Life & Arts Editor

South Africa’s Die Antwoord prides themselves on being incredibly zef–an Afrikaans word describing a counter-culture movement in which the lower classes fake wealthy lifestyles.

Comprised of Ninja, Yo-Landi Vi$$er and DJ Hi-Tek, Die Antwoord is a sight to see.  They took the Honda stage Sunday afternoon in neon orange sweatsuits, booming bass and incredible amounts of vulgarity.

Unlike most ACL acts who had live video streaming on the large display screens on either side of the stage, Die Antwoord brought their own footage containing moths, aliens, cartoon phallic symbols, sketches of themselves and clips of live bugs crawling out of their mouths.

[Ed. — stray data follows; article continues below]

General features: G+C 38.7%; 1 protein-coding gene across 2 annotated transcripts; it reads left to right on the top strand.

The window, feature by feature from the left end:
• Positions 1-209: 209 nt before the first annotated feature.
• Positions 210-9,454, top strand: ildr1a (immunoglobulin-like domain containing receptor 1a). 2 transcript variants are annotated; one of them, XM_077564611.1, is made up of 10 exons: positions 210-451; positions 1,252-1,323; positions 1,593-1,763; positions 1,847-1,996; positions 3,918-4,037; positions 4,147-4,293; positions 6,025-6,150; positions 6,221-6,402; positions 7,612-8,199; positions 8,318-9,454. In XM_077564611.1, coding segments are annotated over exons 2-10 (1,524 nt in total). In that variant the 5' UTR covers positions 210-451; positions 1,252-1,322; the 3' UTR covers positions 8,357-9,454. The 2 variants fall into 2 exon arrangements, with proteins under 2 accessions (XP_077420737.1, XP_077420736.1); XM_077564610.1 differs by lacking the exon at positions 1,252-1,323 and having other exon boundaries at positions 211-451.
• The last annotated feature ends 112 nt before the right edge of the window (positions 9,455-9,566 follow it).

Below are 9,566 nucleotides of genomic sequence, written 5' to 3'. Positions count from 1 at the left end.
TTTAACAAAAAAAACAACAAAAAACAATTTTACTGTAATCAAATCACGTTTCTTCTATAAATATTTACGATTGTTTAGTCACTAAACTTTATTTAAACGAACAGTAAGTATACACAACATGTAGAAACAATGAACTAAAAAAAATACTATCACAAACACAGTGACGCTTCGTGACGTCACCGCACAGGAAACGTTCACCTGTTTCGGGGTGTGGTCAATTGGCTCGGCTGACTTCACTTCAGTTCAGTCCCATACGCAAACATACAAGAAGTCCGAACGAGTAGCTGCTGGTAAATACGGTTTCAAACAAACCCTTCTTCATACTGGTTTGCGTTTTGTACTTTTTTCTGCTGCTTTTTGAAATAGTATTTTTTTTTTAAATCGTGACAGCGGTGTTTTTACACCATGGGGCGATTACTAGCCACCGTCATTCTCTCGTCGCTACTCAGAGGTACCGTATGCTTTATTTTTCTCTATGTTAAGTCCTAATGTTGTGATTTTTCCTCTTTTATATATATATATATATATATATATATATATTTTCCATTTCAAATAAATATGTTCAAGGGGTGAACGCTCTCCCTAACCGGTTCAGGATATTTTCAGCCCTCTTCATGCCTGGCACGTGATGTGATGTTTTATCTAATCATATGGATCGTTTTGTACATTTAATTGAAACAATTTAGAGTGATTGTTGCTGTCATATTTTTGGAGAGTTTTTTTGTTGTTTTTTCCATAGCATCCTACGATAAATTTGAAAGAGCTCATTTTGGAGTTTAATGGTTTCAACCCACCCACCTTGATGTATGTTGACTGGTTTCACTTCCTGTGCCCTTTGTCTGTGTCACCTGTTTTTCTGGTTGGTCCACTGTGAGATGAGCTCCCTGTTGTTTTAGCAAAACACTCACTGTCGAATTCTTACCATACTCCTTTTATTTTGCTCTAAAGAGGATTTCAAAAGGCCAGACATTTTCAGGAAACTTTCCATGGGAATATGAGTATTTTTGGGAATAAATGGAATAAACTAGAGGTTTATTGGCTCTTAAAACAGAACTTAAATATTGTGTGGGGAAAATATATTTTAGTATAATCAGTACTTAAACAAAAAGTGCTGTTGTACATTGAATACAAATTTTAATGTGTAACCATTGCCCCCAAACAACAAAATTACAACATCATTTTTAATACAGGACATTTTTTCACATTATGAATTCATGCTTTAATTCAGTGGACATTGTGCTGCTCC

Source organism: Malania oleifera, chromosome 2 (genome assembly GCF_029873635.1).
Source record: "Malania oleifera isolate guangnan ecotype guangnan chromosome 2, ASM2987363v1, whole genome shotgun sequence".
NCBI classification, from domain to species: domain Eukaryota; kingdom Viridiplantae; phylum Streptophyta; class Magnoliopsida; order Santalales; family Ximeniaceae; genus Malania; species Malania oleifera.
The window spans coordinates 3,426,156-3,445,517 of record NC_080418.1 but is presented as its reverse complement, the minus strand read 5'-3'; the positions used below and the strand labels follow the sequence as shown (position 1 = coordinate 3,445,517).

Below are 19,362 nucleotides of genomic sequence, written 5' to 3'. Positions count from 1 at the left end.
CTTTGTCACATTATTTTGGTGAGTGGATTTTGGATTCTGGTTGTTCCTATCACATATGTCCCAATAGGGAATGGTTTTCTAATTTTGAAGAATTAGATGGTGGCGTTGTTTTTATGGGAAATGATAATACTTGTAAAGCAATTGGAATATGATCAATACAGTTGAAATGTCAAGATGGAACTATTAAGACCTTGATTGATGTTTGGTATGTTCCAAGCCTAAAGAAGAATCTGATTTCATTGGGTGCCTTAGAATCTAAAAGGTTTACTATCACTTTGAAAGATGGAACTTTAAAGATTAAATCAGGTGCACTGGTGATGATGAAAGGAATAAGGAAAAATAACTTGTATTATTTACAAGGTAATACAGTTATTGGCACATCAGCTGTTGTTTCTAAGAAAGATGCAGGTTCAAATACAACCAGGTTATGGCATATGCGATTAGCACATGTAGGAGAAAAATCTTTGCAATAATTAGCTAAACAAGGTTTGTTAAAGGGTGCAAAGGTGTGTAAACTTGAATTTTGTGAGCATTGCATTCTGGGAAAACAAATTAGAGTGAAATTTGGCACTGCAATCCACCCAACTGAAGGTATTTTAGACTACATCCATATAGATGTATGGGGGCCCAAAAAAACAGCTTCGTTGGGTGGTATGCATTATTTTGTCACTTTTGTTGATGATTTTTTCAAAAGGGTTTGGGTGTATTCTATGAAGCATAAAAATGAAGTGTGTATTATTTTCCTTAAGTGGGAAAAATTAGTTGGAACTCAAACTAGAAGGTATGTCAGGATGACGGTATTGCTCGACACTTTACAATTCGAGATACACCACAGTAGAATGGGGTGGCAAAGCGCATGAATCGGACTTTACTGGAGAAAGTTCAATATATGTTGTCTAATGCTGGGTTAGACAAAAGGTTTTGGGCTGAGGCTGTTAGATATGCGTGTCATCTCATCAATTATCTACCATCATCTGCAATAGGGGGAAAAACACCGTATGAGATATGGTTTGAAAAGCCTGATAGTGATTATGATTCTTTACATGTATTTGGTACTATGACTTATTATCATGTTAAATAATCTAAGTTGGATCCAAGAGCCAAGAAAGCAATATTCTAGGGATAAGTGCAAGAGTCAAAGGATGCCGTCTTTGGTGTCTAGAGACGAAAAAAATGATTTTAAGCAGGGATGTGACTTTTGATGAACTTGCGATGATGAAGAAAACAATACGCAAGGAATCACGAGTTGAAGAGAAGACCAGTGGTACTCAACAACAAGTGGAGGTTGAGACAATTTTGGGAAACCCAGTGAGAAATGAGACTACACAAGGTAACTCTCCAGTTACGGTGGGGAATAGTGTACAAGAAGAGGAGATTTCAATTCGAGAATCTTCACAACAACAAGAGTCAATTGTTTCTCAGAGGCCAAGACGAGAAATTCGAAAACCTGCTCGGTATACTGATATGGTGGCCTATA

Die Antwoord is not a show, but an experience.  One does not go to listen to music, but rather to be a part of the insane environment. 

Yo-landi, whose voice sounds like a high-pitched chipmunk, changed outfits four times during the show, each more ridiculous than the last.  Ninja, who looks like an older, lankier Eminem, had a song about rubbing his genitals on things he can’t afford.

Although the songs were half English and half Afrikaans, the crowd did not care.  The atmosphere was enough to sustain them and everyone just danced.